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Journal of Biomedical Optics • Open Access

Chronic cocaine disrupts neurovascular networks and cerebral function: optical imaging studies in rodents
Author(s): Qiujia Zhang; Jiang You; Nora D. Volkow; Jeonghun Choi; Wei Yin; Wei Wang; Yingtian Pan; Congwu Du

Paper Abstract

Cocaine abuse can lead to cerebral strokes and hemorrhages secondary to cocaine’s cerebrovascular effects, which are poorly understood. We assessed cocaine’s effects on cerebrovascular anatomy and function in the somatosensory cortex of the rat’s brain. Optical coherence tomography was used for in vivo imaging of three-dimensional cerebral blood flow (CBF) networks and to quantify CBF velocities (CBFv), and multiwavelength laser-speckle-imaging was used to simultaneously measure changes in CBFv, oxygenated (Δ[HbO2]) and deoxygenated hemoglobin (Δ[HbR]) concentrations prior to and after an acute cocaine challenge in chronically cocaine exposed rats. Immunofluorescence techniques on brain slices were used to quantify microvasculature density and levels of vascular endothelial growth factor (VEGF). After chronic cocaine (2 and 4 weeks), CBFv in small vessels decreased, whereas vasculature density and VEGF levels increased. Acute cocaine further reduced CBFv and decreased Δ[HbO2] and this decline was larger and longer lasting in 4 weeks than 2 weeks cocaine-exposed rats, which indicates that risk for ischemia is heightened during intoxication and that it increases with chronic exposures. These results provide evidence of cocaine-induced angiogenesis in cortex. The CBF reduction after chronic cocaine exposure, despite the increases in vessel density, indicate that angiogenesis was insufficient to compensate for cocaine-induced disruption of cerebrovascular function.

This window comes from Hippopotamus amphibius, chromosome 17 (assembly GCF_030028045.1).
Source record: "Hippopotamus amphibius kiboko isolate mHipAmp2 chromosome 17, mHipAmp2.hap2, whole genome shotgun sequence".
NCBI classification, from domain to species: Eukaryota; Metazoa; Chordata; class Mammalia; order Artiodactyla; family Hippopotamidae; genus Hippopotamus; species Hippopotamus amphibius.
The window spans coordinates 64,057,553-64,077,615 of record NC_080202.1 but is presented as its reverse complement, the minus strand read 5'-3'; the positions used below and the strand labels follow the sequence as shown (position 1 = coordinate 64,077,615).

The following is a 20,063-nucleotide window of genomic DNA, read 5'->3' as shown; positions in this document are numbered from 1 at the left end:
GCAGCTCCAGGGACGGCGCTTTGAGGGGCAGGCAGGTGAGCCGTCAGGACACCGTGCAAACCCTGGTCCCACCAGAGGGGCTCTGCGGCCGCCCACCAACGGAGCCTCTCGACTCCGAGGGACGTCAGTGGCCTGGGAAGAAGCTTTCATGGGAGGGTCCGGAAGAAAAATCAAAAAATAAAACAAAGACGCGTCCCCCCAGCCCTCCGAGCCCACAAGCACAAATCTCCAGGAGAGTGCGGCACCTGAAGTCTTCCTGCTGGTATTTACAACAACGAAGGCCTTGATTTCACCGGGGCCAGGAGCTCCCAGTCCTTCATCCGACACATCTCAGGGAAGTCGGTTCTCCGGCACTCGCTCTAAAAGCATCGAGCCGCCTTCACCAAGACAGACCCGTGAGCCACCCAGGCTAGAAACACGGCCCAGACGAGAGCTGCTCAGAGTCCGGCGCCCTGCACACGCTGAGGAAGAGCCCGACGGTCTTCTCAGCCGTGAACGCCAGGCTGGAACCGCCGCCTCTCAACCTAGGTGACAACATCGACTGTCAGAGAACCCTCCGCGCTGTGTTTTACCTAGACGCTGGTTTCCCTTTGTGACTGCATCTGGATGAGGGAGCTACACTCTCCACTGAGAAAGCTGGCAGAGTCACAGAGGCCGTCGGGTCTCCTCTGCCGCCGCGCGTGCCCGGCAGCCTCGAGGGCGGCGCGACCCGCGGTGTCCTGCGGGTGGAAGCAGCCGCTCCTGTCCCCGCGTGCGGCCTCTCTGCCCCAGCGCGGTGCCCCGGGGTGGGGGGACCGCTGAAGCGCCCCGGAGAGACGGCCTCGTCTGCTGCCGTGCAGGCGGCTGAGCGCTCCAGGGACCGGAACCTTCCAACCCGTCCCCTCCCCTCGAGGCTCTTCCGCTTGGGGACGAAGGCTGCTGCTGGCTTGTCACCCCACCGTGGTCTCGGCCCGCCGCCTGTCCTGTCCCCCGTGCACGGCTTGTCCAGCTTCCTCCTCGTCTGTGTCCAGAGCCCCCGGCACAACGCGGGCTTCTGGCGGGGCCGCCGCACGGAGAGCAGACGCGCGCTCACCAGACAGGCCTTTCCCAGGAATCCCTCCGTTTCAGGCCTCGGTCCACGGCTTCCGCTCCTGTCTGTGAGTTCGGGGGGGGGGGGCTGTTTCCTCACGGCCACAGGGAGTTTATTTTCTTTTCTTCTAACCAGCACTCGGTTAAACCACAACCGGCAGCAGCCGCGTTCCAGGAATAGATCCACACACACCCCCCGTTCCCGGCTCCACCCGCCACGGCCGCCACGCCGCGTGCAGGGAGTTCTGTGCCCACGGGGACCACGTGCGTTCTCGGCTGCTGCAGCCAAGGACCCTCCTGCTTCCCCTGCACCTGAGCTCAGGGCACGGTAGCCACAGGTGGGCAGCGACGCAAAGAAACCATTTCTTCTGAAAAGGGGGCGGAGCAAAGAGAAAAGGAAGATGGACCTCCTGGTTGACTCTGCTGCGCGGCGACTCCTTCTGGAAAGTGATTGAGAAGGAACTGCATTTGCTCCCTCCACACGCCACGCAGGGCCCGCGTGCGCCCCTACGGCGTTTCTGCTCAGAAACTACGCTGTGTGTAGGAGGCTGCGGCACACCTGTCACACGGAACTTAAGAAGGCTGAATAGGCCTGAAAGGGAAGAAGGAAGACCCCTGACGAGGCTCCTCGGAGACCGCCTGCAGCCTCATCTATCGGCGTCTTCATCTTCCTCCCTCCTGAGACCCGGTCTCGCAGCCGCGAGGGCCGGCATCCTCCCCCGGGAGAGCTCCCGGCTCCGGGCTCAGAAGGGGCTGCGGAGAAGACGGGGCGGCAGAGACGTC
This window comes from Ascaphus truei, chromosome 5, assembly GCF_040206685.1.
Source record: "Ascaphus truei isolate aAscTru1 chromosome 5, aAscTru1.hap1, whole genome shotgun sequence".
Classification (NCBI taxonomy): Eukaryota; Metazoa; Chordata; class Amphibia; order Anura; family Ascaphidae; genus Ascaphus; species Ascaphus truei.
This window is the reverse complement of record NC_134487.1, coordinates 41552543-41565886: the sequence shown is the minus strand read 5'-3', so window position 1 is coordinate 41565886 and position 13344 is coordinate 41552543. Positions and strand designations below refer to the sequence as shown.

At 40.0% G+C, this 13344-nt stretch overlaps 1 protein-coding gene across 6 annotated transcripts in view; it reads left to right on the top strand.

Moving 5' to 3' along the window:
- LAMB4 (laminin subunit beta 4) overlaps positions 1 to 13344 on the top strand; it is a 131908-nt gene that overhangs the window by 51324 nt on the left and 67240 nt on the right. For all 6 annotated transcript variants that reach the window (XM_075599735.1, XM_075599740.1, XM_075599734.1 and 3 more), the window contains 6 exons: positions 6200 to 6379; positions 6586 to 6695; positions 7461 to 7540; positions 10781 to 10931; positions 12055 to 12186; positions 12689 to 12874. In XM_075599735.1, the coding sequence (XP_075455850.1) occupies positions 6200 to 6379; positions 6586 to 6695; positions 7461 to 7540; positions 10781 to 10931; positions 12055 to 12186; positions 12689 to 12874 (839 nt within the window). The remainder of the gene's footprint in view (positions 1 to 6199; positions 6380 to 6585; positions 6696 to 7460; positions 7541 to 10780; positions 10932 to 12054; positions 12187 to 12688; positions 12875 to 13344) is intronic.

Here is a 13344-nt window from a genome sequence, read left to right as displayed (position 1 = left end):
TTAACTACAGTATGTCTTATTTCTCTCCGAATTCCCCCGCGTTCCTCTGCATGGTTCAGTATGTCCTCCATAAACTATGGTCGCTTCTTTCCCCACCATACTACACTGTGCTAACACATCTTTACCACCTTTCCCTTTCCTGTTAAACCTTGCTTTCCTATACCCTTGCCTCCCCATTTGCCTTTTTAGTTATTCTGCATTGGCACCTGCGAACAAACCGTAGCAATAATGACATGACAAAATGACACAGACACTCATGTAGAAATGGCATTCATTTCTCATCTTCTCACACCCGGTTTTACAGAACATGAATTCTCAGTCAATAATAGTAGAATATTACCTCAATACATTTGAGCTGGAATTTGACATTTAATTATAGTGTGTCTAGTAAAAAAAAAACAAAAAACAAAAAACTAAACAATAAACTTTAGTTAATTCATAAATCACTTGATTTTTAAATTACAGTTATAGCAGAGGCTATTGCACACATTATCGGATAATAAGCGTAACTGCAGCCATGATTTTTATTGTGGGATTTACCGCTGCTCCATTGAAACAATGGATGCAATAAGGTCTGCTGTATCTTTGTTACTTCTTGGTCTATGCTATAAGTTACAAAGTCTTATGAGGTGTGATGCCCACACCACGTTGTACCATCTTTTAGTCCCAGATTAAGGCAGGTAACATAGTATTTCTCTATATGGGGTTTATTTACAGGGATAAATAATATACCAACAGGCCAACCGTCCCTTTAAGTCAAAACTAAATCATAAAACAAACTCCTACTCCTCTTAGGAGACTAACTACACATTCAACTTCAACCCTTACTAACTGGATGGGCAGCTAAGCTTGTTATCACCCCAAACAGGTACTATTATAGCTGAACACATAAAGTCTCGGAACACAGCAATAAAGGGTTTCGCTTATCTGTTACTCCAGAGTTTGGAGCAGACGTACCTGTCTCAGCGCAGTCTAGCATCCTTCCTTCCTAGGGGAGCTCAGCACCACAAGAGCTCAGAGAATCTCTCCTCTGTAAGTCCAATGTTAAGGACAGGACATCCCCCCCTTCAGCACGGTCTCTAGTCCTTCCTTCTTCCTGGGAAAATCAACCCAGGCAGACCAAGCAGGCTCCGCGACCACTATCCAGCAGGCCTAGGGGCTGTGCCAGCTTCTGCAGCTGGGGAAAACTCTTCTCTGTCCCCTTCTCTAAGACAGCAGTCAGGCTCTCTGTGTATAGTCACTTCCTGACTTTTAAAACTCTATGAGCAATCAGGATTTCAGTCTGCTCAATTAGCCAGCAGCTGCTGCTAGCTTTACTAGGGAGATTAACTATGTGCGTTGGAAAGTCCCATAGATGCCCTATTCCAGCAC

Paper Details

Date Published: 11 February 2016
PDF: 12 pages
J. Biomed. Opt. 21(2) 026006 doi: 10.1117/1.JBO.21.2.026006
Published in: Journal of Biomedical Optics Volume 21, Issue 2
Show Author Affiliations
Qiujia Zhang, Stony Brook Univ. (United States)
Huazhong Univ. of Science and Technology (China)
Jiang You, Stony Brook Univ. (United States)
Nora D. Volkow, National Institutes of Health (United States)
Jeonghun Choi, Stony Brook Univ. (United States)
Wei Yin, Stony Brook Univ. (United States)
Wei Wang, Huazhong Univ. of Science and Technology (China)
Yingtian Pan, Stony Brook Univ. (United States)
Congwu Du, Stony Brook Univ. (United States)

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